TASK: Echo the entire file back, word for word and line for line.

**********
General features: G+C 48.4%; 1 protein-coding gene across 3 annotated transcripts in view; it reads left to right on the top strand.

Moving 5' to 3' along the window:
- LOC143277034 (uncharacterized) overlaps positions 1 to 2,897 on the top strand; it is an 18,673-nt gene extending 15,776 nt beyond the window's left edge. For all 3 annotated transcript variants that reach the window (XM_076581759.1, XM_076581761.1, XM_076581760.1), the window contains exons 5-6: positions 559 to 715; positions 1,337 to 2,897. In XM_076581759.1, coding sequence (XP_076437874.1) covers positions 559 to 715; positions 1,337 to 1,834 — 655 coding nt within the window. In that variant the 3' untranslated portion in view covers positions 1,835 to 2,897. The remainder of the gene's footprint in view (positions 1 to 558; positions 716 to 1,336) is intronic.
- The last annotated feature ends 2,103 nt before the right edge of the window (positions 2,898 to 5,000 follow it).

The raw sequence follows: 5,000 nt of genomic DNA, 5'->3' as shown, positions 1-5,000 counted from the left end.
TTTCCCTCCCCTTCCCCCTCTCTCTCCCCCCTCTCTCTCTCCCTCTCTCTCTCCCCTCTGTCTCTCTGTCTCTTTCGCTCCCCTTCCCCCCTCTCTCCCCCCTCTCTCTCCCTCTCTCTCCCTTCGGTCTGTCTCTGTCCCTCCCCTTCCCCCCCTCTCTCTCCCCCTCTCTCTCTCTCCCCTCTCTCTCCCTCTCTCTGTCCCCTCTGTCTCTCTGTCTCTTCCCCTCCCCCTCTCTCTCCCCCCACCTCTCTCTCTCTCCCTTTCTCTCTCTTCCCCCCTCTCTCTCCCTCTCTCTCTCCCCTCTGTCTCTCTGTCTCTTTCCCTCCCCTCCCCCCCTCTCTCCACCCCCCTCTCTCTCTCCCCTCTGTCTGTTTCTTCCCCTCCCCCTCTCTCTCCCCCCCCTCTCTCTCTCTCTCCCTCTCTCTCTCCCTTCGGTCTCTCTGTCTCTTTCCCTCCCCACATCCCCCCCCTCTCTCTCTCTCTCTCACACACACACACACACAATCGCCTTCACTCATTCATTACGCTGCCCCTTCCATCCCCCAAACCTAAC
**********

General features: G+C 48.4%; 1 protein-coding gene across 3 annotated transcripts in view; it reads left to right on the top strand.

Moving 5' to 3' along the window:
- LOC143277034 (uncharacterized) overlaps positions 1 to 2,897 on the top strand; it is an 18,673-nt gene extending 15,776 nt beyond the window's left edge. For all 3 annotated transcript variants that reach the window (XM_076581759.1, XM_076581761.1, XM_076581760.1), the window contains exons 5-6: positions 559 to 715; positions 1,337 to 2,897. In XM_076581759.1, coding sequence (XP_076437874.1) covers positions 559 to 715; positions 1,337 to 1,834 — 655 coding nt within the window. In that variant the 3' untranslated portion in view covers positions 1,835 to 2,897. The remainder of the gene's footprint in view (positions 1 to 558; positions 716 to 1,336) is intronic.
- The last annotated feature ends 2,103 nt before the right edge of the window (positions 2,898 to 5,000 follow it).

The raw sequence follows: 5,000 nt of genomic DNA, 5'->3' as shown, positions 1-5,000 counted from the left end.
TTTCCCTCCCCTTCCCCCTCTCTCTCCCCCCTCTCTCTCTCCCTCTCTCTCTCCCCTCTGTCTCTCTGTCTCTTTCGCTCCCCTTCCCCCCTCTCTCCCCCCTCTCTCTCCCTCTCTCTCCCTTCGGTCTGTCTCTGTCCCTCCCCTTCCCCCCCTCTCTCTCCCCCTCTCTCTCTCTCCCCTCTCTCTCCCTCTCTCTGTCCCCTCTGTCTCTCTGTCTCTTCCCCTCCCCCTCTCTCTCCCCCCACCTCTCTCTCTCTCCCTTTCTCTCTCTTCCCCCCTCTCTCTCCCTCTCTCTCTCCCCTCTGTCTCTCTGTCTCTTTCCCTCCCCTCCCCCCCTCTCTCCACCCCCCTCTCTCTCTCCCCTCTGTCTGTTTCTTCCCCTCCCCCTCTCTCTCCCCCCCCTCTCTCTCTCTCTCCCTCTCTCTCTCCCTTCGGTCTCTCTGTCTCTTTCCCTCCCCACATCCCCCCCCTCTCTCTCTCTCTCTCACACACACACACACACAATCGCCTTCACTCATTCATTACGCTGCCCCTTCCATCCCCCAAACCTAAC